Electric Vehicles

Current ID.4 production capacity in Chattanooga is expected to be from 100,000 to 120,000 units per year.

New cars every year:

  • China ~28 million,
  • US ~17 million
  • EU ~17 million

Battery Factory Capacity

  • CATL: 7 terawatt hours of production capacity by 2030
  • Tesla announced an ambitious plan to boost battery production capacity 3TWh by 2030. Tesla’s total current production capacity is just 50GWh(2021)
  • Nevada gigafactory can produce 20GWh a year but is operating at just 30 per cent of its eventual capacity. (2021)


AC vs DC

The power that comes from the grid is always AC. However, batteries can only store power as DC. The difference between AC charging and DC charging is where the AC power gets converted; inside or outside the car. DC chargers are faster to charge. DC also enables bidirectional charging.

  • Thomas Edison: DC, cannot be easily converted to other voltages
  • Nikola Tesla: AC, relatively easy to convert to other voltages


  • Level 1: 120v 12 A = 1.44 kW, adding roughly 4 miles of range per hour
  • Level 2: 240v 7.2 kW between 12 and 60 miles per hour (16 A = 3.3 kW, 32 A = 7.7 kW)
  • Level 3: DC Fast Charging, 50-350 kW


  • J1772: the industry standard for Level 1 or Level 2 charging.
  • Combined Charging System (CCS), allow for AC/DC charging on the same port.
  • CHAdeMO will be phased out in the US and Europe, replaced by CCS
  • Tesla: uses its own connectors, also has CHAdeMO and CCS adapters.


  • AC: standardized at Type 2 standard (outside of 110V AC countries like the US and Japan)
  • DC plug: CCS (Combined Charging System); Nissan adopted CCS with Ariya, moving away from Japan standard CHAdeMO.
  • China:
    • GB/T 20234.2: AC charging
    • GB/T 20234.3: rapid DC charging (only one nationwide DC charging system)

ISO 15118 is a Vehicle to Grid (V2G) communication interface that allows for bi-directional charging/discharging of electric vehicles.

Charging Networks

Electrify America:

North America standard: NEMA

  • NEMA 14-30, 30A, clothes dryer
  • NEMA 14-50, 50A, EV


Tesla early models were named after battery size (e.g. Model S 60 = 60kWh). You can see significant improvements comparing 2016 and 2020 models:

  • 2020 Model Y 75kWh, 316 mi, $50k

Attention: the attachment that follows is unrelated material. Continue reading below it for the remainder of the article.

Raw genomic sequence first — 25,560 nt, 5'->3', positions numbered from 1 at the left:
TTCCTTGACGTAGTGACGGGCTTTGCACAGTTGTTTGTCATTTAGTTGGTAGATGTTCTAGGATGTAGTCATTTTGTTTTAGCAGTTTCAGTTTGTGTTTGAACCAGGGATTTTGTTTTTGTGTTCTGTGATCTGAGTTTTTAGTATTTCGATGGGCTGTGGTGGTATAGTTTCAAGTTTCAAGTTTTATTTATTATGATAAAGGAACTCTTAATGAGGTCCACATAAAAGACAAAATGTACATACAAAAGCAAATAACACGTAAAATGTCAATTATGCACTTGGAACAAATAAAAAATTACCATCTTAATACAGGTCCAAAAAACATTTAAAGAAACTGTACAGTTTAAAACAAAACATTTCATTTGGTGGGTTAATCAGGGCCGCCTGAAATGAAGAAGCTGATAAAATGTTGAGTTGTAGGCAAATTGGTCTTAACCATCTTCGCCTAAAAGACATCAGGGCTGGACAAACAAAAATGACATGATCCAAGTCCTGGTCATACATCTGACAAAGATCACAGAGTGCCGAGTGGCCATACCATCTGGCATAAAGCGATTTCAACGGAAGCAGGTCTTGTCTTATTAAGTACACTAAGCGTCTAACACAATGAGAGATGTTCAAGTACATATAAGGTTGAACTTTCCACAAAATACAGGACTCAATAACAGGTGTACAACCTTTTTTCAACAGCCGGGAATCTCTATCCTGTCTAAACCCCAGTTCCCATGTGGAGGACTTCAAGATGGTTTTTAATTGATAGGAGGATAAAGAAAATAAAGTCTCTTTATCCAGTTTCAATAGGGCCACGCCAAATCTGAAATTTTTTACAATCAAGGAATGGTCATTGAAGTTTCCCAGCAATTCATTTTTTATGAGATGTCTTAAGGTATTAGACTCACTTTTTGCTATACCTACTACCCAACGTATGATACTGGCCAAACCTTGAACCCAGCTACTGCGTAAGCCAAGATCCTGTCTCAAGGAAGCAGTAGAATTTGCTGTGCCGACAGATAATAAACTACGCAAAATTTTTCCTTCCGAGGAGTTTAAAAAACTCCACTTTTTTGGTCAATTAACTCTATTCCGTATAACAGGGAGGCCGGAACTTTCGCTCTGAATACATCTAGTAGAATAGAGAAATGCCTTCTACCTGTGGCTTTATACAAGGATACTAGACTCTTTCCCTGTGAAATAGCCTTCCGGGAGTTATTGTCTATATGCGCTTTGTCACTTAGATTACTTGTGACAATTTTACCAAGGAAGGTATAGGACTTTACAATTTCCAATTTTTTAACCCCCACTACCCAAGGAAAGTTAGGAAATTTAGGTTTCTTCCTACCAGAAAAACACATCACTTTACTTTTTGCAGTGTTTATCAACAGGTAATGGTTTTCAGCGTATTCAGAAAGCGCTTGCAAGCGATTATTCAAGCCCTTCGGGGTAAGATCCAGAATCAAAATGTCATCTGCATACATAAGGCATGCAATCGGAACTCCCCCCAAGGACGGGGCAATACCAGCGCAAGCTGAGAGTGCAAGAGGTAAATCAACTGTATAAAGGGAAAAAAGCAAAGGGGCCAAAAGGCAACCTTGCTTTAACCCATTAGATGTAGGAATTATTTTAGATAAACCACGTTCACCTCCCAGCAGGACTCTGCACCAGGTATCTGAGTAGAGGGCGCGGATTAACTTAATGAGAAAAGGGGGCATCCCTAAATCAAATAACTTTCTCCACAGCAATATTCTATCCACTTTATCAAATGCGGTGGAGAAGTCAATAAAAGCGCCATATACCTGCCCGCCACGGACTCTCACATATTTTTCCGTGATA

• 2016 Model S 60, 210 mi, $66k; 60D $71k

Nissan Ariya

  • 2022: 63kWh or 87 kWh, from $40k

Nissan Leaf

  • 2020: 150 to 226 mi; from $31,600; 40 to 62 kWh
  • 2016: 107 miles; 30 kWh
  • 2015: 84 miles; 24 kWh


  • 2016: 53 miles, full 420 miles, $33,995
  • 2015: 38 miles, full 380 miles


Battery Cost

According to the latest forecast from research company BloombergNEF (BNEF), “Battery prices, which were above $1,100 per kilowatt-hour in 2010, have fallen 87% in real terms to $156/kWh in 2019. By 2023, average prices will be close to $100/kWh.” BNEF cites a longer term forecast of batteries costing $61/kWh by 2030.

Iron phosphate (LFP) batteries

Iron phosphate (LFP) batteries are traditionally cheaper and safer, but they offer less energy density, which means less efficient and shorter range for electric vehicles. It now makes sense to use the cobalt-free batteries in lower-end and shorter-range vehicles.


The California Air Resources Board requires public transit agencies to transition to 100% zero-emission fleets by 2040. VTA is working to achieve this important goal by 2036.


The largest tire manufactures:

  • Bridgestone (Japan)
    • Firestone (U.S.) is a subsidiary of Bridgestone
  • Michelin (France)
  • Goodyear (U.S.)
    • production lines:
      • Eagle performance,
      • Assurance: passenger,
      • Wrangler: light truck
      • Ultra Grip: winter
  • Continental (Germany)
  • Sumitomo (Japan)
  • Hankook (South Korea)
  • Pirelli (Italy)
  • Yokohama (Japan)

Tire Code: https://en.wikipedia.org/wiki/Tire_code